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Tomorrow my family and I will board a plane for the East Coast, where we will spend two weeks tromping through upstate New York, Maine, Rhode Island, Connecticut and NYC. This trip is basically four trips rolled into one, the first one being a surprise birthday party for my father-in-law, who's turning 80 and hopefully not reading this website right now. (He's not. I asked my MIL to keep him away from the computer like in that one scene from "White Christmas" where Danny Kay pretends to fall down the stairs during the "Ed Harrison Show.")
Anyway, packing for six people for a two-week trip is not something I have any expertise in at all, except for the fact that I have done it now three times. Not well, mind you. I always forget someone's underwear and pack someone else nothing but pants, and we always end up at the nearest gift shop to buy toothbrushes—but that's part of the adventure, right? I mean, does anyone really want the kind of family memories where everyone has impeccably packed personalized bags and doesn't spend at least half of the trip trying to find a duplicate lost lovey at the nearest Goodwill?
Not this guy.
So, packing. This is what we pulled together for two weeks and six people:
For the airplane, every kid gets a backpack full of goodies that they are not allowed to open until takeoff. This trip I have procured a fine selection of items from the 99-cent bin at Target. They each have their own journals, drawing paper, crayons, markers, pens, mechanical pencils, playing cards and new books. We also have three screens—my computer, Hal's computer and Hal's iPad—for watching movies during flights. So far we have been able to have Archer and Fable share a screen with one pair of headphones.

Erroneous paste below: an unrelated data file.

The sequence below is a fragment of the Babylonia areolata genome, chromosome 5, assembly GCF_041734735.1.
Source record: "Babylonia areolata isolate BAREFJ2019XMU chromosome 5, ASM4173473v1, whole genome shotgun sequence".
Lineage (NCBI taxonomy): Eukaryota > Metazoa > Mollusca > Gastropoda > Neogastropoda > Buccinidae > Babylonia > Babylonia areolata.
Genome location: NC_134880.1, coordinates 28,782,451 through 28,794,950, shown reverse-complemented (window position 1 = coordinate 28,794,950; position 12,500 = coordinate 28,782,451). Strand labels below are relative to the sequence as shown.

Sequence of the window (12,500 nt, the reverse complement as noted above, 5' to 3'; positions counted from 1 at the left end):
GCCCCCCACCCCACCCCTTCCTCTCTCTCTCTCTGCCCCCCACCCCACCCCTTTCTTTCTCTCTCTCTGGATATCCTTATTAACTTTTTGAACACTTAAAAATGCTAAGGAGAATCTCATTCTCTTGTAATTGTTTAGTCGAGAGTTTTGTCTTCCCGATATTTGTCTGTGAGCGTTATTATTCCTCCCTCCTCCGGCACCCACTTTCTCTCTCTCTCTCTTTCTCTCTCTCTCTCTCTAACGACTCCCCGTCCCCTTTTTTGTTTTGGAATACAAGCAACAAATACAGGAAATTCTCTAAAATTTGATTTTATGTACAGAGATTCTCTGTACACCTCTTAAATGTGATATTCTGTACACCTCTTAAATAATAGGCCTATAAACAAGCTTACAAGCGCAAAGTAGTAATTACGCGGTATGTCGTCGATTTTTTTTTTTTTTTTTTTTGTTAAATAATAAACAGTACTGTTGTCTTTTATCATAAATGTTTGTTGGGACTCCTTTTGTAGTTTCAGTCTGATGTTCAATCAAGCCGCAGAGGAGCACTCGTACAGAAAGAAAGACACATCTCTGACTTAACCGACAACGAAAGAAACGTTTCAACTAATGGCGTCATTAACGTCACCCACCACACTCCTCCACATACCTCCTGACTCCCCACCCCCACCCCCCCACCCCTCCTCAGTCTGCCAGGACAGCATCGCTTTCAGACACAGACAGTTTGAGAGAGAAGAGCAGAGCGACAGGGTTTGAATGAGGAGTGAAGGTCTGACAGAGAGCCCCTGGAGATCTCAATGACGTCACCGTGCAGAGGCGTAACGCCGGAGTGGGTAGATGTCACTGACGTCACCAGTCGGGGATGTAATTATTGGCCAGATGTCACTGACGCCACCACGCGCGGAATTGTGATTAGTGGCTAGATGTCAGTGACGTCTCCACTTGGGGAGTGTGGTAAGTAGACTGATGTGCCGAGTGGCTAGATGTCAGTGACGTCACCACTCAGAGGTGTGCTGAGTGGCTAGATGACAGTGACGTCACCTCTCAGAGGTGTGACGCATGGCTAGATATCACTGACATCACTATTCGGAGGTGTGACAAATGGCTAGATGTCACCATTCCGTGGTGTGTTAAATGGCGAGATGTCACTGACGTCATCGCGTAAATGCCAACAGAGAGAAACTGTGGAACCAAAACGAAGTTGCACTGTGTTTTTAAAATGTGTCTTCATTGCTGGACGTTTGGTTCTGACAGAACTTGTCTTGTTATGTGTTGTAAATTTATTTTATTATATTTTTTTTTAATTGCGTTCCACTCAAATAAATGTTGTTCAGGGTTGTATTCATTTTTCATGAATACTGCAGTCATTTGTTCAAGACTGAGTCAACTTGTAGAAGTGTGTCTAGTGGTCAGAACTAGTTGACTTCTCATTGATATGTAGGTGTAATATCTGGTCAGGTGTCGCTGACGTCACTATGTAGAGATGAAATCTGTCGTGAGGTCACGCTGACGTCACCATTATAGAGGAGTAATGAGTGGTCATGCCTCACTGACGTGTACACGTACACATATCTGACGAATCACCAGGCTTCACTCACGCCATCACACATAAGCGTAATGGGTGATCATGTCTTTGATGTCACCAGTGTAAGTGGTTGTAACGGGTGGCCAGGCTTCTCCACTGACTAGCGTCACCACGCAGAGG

I will have three backpacks this trip, one that will consist of computer-y things, another that will consist of changes of clothes for everyone in case our luggage gets lost and another that will be overflowing with Pirate's Booty and other such snacks. And, yes, I know. That is one bag above the legal limit. Archer will hold one of my bags through the checkpoint and we will wink at each other. We will wink.
2. Three Large Suitcases full of more things
We own three large suitcases and I pack two people to each one. Everyone has a hoodie, a raincoat, water shoes, a dressy outfit, sneakers, sandals, seven pairs of socks, nine pairs of underwear (to be safe), one swimsuit per person, 10 pairs of leggings for the twins to share, three pairs of shorts each, two pairs of pants and seven shirts and/or dresses for each child to wear twice. (We will have laundry access in the first three days and last three days of our trip.) It is going to be humid, and we are going to be very active for most of our trip, so yeah.
And then there's me and Hal. Hal has packed two pairs of shorts, one pair of jeans and, like, three shirts. I have 20 dresses, jumpsuits and onesies currently set out to decide on. I will likely rock-paper-scissors for whatever goes in the bag and call it a day.
3. Carseats and Booster
We learned the hard way years ago that renting car seats is stupid-overpriced and also disgusting. I have never seen a rental car seat that wasn't a complete catastrophe of broken and stained with puke and poop. Ever. For the last few trips, we have brought our own car seats for the twins and a booster for Fable. (You can check car seats and boosters free of charge, by the way, so long as you're checking only one per child.)
Screw packing light! Keep calm and don't carry on, you know what I'm sayin'? Keep calm and pack a huge suitcase full of pants.
And car seats.
And booster seats.
And costumes—in case the kids decide they want to put on an impromptu play in the elevator of the Empire State Building.
Sorry if this wasn't at all helpful. The truth is I was never going to be a master packer. And that's just fine. Because you wanna know what? It matters zero. Regardless of what I've overpacked on past trips and/or accidentally left behind, we have never met a vacation we didn't love. If there's one thing I've learned while traveling with family, it's not about what you bring, but how you bring it.